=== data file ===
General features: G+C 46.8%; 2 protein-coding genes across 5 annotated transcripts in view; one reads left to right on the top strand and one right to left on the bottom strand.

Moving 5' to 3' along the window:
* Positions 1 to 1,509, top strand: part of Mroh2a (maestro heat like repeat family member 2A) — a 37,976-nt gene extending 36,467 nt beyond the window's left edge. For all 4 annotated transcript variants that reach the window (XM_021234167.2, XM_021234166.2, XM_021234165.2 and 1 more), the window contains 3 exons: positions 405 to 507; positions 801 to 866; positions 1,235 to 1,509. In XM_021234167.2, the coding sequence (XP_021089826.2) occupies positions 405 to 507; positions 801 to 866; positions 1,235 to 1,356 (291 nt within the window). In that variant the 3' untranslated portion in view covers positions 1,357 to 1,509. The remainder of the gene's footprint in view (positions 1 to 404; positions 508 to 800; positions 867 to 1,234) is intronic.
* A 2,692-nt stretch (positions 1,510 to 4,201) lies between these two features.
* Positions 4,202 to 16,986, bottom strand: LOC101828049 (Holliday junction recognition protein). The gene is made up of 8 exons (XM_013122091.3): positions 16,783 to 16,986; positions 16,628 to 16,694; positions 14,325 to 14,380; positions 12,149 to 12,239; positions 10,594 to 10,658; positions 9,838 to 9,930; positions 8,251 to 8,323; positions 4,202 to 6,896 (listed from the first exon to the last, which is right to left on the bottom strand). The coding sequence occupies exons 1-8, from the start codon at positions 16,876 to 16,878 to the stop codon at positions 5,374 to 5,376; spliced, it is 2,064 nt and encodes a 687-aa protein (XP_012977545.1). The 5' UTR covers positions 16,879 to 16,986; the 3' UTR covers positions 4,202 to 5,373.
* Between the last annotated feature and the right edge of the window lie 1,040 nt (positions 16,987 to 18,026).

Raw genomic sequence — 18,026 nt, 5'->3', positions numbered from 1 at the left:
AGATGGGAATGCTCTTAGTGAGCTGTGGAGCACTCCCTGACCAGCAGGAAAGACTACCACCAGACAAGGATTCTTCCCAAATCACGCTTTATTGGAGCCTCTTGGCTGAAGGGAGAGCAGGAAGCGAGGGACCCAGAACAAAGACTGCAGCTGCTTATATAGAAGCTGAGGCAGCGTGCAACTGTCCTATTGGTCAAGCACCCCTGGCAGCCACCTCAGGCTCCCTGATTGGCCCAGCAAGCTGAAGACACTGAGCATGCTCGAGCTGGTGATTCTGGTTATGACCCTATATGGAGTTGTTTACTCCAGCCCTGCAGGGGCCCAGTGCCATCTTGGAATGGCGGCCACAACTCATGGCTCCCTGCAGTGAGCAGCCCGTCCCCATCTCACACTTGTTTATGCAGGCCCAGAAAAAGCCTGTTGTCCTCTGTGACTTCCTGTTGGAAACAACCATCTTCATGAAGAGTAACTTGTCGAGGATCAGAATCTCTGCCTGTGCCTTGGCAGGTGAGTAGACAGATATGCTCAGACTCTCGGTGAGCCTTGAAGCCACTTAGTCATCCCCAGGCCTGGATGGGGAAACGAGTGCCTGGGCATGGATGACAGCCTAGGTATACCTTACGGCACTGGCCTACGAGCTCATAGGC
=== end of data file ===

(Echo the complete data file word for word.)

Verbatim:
General features: G+C 46.8%; 2 protein-coding genes across 5 annotated transcripts in view; one reads left to right on the top strand and one right to left on the bottom strand.

Moving 5' to 3' along the window:
* Positions 1 to 1,509, top strand: part of Mroh2a (maestro heat like repeat family member 2A) — a 37,976-nt gene extending 36,467 nt beyond the window's left edge. For all 4 annotated transcript variants that reach the window (XM_021234167.2, XM_021234166.2, XM_021234165.2 and 1 more), the window contains 3 exons: positions 405 to 507; positions 801 to 866; positions 1,235 to 1,509. In XM_021234167.2, the coding sequence (XP_021089826.2) occupies positions 405 to 507; positions 801 to 866; positions 1,235 to 1,356 (291 nt within the window). In that variant the 3' untranslated portion in view covers positions 1,357 to 1,509. The remainder of the gene's footprint in view (positions 1 to 404; positions 508 to 800; positions 867 to 1,234) is intronic.
* A 2,692-nt stretch (positions 1,510 to 4,201) lies between these two features.
* Positions 4,202 to 16,986, bottom strand: LOC101828049 (Holliday junction recognition protein). The gene is made up of 8 exons (XM_013122091.3): positions 16,783 to 16,986; positions 16,628 to 16,694; positions 14,325 to 14,380; positions 12,149 to 12,239; positions 10,594 to 10,658; positions 9,838 to 9,930; positions 8,251 to 8,323; positions 4,202 to 6,896 (listed from the first exon to the last, which is right to left on the bottom strand). The coding sequence occupies exons 1-8, from the start codon at positions 16,876 to 16,878 to the stop codon at positions 5,374 to 5,376; spliced, it is 2,064 nt and encodes a 687-aa protein (XP_012977545.1). The 5' UTR covers positions 16,879 to 16,986; the 3' UTR covers positions 4,202 to 5,373.
* Between the last annotated feature and the right edge of the window lie 1,040 nt (positions 16,987 to 18,026).

Raw genomic sequence — 18,026 nt, 5'->3', positions numbered from 1 at the left:
AGATGGGAATGCTCTTAGTGAGCTGTGGAGCACTCCCTGACCAGCAGGAAAGACTACCACCAGACAAGGATTCTTCCCAAATCACGCTTTATTGGAGCCTCTTGGCTGAAGGGAGAGCAGGAAGCGAGGGACCCAGAACAAAGACTGCAGCTGCTTATATAGAAGCTGAGGCAGCGTGCAACTGTCCTATTGGTCAAGCACCCCTGGCAGCCACCTCAGGCTCCCTGATTGGCCCAGCAAGCTGAAGACACTGAGCATGCTCGAGCTGGTGATTCTGGTTATGACCCTATATGGAGTTGTTTACTCCAGCCCTGCAGGGGCCCAGTGCCATCTTGGAATGGCGGCCACAACTCATGGCTCCCTGCAGTGAGCAGCCCGTCCCCATCTCACACTTGTTTATGCAGGCCCAGAAAAAGCCTGTTGTCCTCTGTGACTTCCTGTTGGAAACAACCATCTTCATGAAGAGTAACTTGTCGAGGATCAGAATCTCTGCCTGTGCCTTGGCAGGTGAGTAGACAGATATGCTCAGACTCTCGGTGAGCCTTGAAGCCACTTAGTCATCCCCAGGCCTGGATGGGGAAACGAGTGCCTGGGCATGGATGACAGCCTAGGTATACCTTACGGCACTGGCCTACGAGCTCATAGGC